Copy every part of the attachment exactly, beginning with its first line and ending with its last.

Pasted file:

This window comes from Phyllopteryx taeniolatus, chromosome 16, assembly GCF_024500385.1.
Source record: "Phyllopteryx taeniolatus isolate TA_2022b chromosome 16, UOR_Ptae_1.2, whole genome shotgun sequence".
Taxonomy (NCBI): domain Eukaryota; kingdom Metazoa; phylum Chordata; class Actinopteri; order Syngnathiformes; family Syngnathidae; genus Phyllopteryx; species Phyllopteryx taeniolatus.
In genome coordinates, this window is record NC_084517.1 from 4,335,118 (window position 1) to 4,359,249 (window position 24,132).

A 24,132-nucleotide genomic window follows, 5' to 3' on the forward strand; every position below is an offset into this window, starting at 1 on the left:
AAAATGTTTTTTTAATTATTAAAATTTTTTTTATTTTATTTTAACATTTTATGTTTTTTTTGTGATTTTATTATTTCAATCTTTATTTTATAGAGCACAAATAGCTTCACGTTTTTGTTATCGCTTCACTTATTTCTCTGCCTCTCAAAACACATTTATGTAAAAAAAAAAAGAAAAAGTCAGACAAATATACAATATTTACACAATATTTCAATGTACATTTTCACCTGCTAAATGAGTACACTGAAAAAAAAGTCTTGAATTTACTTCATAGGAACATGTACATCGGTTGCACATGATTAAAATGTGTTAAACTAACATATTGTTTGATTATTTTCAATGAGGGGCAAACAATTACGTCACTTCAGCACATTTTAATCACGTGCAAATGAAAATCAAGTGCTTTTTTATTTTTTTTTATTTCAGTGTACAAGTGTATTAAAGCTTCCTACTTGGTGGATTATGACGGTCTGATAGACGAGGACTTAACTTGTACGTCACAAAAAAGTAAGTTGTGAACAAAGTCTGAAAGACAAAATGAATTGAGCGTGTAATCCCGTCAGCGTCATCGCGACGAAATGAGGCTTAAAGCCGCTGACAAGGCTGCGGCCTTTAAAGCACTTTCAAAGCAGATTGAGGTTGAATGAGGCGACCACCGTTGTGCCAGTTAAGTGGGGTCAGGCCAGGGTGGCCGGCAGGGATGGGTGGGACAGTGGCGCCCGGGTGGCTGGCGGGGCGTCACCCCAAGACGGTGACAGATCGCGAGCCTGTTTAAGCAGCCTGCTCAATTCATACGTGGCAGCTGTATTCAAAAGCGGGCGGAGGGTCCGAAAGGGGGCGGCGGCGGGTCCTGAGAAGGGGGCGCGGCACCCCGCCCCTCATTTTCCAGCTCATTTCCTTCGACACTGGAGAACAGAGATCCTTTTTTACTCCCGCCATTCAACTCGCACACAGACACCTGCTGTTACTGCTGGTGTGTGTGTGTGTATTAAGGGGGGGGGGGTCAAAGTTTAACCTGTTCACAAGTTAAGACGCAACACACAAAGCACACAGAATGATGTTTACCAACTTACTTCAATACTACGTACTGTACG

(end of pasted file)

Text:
This window comes from Phyllopteryx taeniolatus, chromosome 16, assembly GCF_024500385.1.
Source record: "Phyllopteryx taeniolatus isolate TA_2022b chromosome 16, UOR_Ptae_1.2, whole genome shotgun sequence".
Taxonomy (NCBI): domain Eukaryota; kingdom Metazoa; phylum Chordata; class Actinopteri; order Syngnathiformes; family Syngnathidae; genus Phyllopteryx; species Phyllopteryx taeniolatus.
In genome coordinates, this window is record NC_084517.1 from 4,335,118 (window position 1) to 4,359,249 (window position 24,132).

A 24,132-nucleotide genomic window follows, 5' to 3' on the forward strand; every position below is an offset into this window, starting at 1 on the left:
AAAATGTTTTTTTAATTATTAAAATTTTTTTTATTTTATTTTAACATTTTATGTTTTTTTTGTGATTTTATTATTTCAATCTTTATTTTATAGAGCACAAATAGCTTCACGTTTTTGTTATCGCTTCACTTATTTCTCTGCCTCTCAAAACACATTTATGTAAAAAAAAAAAGAAAAAGTCAGACAAATATACAATATTTACACAATATTTCAATGTACATTTTCACCTGCTAAATGAGTACACTGAAAAAAAAGTCTTGAATTTACTTCATAGGAACATGTACATCGGTTGCACATGATTAAAATGTGTTAAACTAACATATTGTTTGATTATTTTCAATGAGGGGCAAACAATTACGTCACTTCAGCACATTTTAATCACGTGCAAATGAAAATCAAGTGCTTTTTTATTTTTTTTTATTTCAGTGTACAAGTGTATTAAAGCTTCCTACTTGGTGGATTATGACGGTCTGATAGACGAGGACTTAACTTGTACGTCACAAAAAAGTAAGTTGTGAACAAAGTCTGAAAGACAAAATGAATTGAGCGTGTAATCCCGTCAGCGTCATCGCGACGAAATGAGGCTTAAAGCCGCTGACAAGGCTGCGGCCTTTAAAGCACTTTCAAAGCAGATTGAGGTTGAATGAGGCGACCACCGTTGTGCCAGTTAAGTGGGGTCAGGCCAGGGTGGCCGGCAGGGATGGGTGGGACAGTGGCGCCCGGGTGGCTGGCGGGGCGTCACCCCAAGACGGTGACAGATCGCGAGCCTGTTTAAGCAGCCTGCTCAATTCATACGTGGCAGCTGTATTCAAAAGCGGGCGGAGGGTCCGAAAGGGGGCGGCGGCGGGTCCTGAGAAGGGGGCGCGGCACCCCGCCCCTCATTTTCCAGCTCATTTCCTTCGACACTGGAGAACAGAGATCCTTTTTTACTCCCGCCATTCAACTCGCACACAGACACCTGCTGTTACTGCTGGTGTGTGTGTGTGTATTAAGGGGGGGGGGGTCAAAGTTTAACCTGTTCACAAGTTAAGACGCAACACACAAAGCACACAGAATGATGTTTACCAACTTACTTCAATACTACGTACTGTACG